Commonage farmers have given the Minister for Agriculture, Simon Coveney, until December 1 to respond to their request for a meeting over what they say are unnecessary hurdles preventing farmers joining the GLAS scheme.

Almost 1,000 commonage farmers met last week in Maam Cross, with speakers including Marian Harkin and Luke ‘Ming’ Flanagan on the night.

Marian Harkin said Member States should not set a rule or requirement that discourages farmers from participating in schemes.

She said the Minister for Agriculture, Simon Coveney, has the flexibility to sort this out in a way that individual farmers can access the GLAS scheme.

“I was very disappointed to hear the content of Minister Coveney’s letter. I was hoping I would hear something where the door was open a little bit. I thought I would hear something that would indicate that he was looking at finding a solution. I didn’t find it. The Minister will be the person who will take the final decision on this.”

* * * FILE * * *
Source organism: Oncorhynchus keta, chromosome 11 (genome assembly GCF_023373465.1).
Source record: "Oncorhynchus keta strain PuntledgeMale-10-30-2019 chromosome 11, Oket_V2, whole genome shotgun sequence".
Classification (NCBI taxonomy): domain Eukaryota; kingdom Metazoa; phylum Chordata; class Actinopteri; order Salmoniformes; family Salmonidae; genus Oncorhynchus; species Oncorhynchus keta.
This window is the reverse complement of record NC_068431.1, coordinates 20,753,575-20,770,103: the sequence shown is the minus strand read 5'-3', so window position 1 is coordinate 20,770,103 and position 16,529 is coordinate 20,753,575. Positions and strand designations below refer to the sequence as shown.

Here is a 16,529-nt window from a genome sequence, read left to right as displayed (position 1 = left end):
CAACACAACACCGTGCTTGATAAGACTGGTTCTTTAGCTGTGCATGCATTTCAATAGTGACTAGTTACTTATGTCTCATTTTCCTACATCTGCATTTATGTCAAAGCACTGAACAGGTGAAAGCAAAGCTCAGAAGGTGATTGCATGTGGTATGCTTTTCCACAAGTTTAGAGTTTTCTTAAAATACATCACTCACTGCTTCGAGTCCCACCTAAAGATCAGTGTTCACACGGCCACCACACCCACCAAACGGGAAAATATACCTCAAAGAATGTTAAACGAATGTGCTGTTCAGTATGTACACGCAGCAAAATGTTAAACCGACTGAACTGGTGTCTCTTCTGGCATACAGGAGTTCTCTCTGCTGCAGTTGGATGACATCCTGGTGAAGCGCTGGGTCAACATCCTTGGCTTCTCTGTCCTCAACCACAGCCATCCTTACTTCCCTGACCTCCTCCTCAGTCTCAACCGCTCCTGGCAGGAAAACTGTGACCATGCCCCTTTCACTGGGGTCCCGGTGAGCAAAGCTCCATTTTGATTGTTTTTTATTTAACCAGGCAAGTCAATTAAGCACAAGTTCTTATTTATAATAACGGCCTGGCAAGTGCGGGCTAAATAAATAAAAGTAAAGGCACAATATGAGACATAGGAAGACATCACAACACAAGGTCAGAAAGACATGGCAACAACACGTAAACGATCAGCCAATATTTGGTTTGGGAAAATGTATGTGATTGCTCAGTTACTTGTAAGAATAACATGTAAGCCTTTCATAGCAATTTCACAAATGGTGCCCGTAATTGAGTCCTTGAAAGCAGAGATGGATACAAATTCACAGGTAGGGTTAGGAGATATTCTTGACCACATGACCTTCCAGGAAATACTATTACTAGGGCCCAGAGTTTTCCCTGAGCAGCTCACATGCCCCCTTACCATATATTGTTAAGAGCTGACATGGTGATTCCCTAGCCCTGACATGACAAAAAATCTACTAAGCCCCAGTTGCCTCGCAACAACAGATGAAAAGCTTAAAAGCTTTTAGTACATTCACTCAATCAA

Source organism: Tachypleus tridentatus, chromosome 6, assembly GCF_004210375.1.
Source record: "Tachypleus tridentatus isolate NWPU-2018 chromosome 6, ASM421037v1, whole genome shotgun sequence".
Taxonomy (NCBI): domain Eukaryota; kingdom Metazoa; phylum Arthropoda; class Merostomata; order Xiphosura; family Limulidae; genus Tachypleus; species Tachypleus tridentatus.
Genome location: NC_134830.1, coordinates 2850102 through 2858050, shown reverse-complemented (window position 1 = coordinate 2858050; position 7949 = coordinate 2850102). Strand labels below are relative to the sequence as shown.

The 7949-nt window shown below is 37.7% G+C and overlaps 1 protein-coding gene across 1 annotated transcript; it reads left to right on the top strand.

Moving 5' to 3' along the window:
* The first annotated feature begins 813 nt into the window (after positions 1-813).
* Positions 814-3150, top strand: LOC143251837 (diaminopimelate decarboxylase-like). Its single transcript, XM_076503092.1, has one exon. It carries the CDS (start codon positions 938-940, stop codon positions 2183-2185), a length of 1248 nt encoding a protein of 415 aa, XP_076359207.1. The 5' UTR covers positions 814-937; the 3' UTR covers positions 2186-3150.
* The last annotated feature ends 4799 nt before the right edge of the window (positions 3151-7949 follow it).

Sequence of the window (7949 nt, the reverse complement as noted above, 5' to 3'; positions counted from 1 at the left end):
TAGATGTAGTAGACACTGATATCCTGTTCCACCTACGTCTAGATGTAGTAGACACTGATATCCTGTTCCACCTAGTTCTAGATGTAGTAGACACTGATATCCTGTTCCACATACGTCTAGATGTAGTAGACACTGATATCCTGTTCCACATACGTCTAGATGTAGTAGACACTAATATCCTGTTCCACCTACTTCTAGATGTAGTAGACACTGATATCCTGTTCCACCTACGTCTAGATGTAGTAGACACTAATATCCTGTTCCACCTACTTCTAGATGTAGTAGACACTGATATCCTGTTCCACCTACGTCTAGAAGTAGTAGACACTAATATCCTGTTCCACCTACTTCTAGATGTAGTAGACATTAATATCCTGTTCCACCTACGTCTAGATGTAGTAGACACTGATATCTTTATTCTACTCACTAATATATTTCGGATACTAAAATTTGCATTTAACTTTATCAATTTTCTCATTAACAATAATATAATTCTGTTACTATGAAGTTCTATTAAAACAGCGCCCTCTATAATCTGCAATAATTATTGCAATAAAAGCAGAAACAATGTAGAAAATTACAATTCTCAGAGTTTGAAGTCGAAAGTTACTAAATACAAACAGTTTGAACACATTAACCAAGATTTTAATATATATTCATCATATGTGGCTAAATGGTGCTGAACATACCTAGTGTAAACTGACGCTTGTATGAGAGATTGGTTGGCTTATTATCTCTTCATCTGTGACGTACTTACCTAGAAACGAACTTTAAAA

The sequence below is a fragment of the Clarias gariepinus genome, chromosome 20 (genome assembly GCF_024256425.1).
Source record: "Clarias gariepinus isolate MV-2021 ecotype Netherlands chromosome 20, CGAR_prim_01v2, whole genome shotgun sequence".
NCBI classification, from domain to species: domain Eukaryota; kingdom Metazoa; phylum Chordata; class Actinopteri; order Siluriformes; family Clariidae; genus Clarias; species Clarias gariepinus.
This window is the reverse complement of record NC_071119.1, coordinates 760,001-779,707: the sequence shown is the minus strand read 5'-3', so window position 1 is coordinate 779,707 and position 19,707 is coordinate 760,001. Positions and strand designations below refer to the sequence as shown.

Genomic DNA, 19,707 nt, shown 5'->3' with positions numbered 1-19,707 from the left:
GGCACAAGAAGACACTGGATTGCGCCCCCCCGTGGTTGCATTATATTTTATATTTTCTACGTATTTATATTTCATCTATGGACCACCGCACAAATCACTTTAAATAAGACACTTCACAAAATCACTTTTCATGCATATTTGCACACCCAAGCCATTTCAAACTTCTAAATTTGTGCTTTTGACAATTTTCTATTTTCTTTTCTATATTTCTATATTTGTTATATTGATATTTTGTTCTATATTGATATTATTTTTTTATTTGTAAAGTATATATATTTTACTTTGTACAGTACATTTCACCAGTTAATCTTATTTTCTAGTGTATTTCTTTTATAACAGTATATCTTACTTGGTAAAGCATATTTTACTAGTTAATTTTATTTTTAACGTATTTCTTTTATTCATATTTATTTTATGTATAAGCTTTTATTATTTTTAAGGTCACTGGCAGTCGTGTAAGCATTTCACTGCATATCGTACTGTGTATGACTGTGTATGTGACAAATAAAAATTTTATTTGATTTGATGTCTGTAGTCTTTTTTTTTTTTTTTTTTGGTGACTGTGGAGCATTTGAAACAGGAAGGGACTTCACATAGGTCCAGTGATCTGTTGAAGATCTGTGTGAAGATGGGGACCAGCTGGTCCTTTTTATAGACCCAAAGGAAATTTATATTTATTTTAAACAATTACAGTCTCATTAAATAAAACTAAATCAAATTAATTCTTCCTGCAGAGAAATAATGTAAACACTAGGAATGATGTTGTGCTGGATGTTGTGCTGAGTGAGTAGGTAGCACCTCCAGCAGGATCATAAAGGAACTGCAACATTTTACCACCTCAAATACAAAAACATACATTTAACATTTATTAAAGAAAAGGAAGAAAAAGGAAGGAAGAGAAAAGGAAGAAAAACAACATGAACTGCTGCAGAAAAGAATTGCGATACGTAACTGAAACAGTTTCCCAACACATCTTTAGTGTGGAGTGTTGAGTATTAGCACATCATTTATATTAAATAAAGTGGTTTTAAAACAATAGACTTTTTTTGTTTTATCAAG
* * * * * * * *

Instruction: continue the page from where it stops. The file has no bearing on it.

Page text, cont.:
She said the decision affects 15,000 farmers in Ireland.

Sligo farmer and spokesperson for the Hill Farmers for Action group, Colm O’Donnell, said there was a resounding call from the floor for further action to highlight the barriers stopping hill and commonage farmers into the GLAS scheme.

He said that the week previous Marian Harkin facilitated a group to travel to Europe and meet with high level officials, who told the farmers that collective contracts are left up to Member States to include, or not. “All along Minister Coveney has said there has to be a 50% collective agreement in place according to the European Commission. We now know it’s an option not a requirement.”

The group, he said, needs a meeting with Minister Coveney and has given him until December 1 to respond to their formal request for one.

“Our executive council are meeting tonight to see if we need to take further action, including rallies to raise awareness.”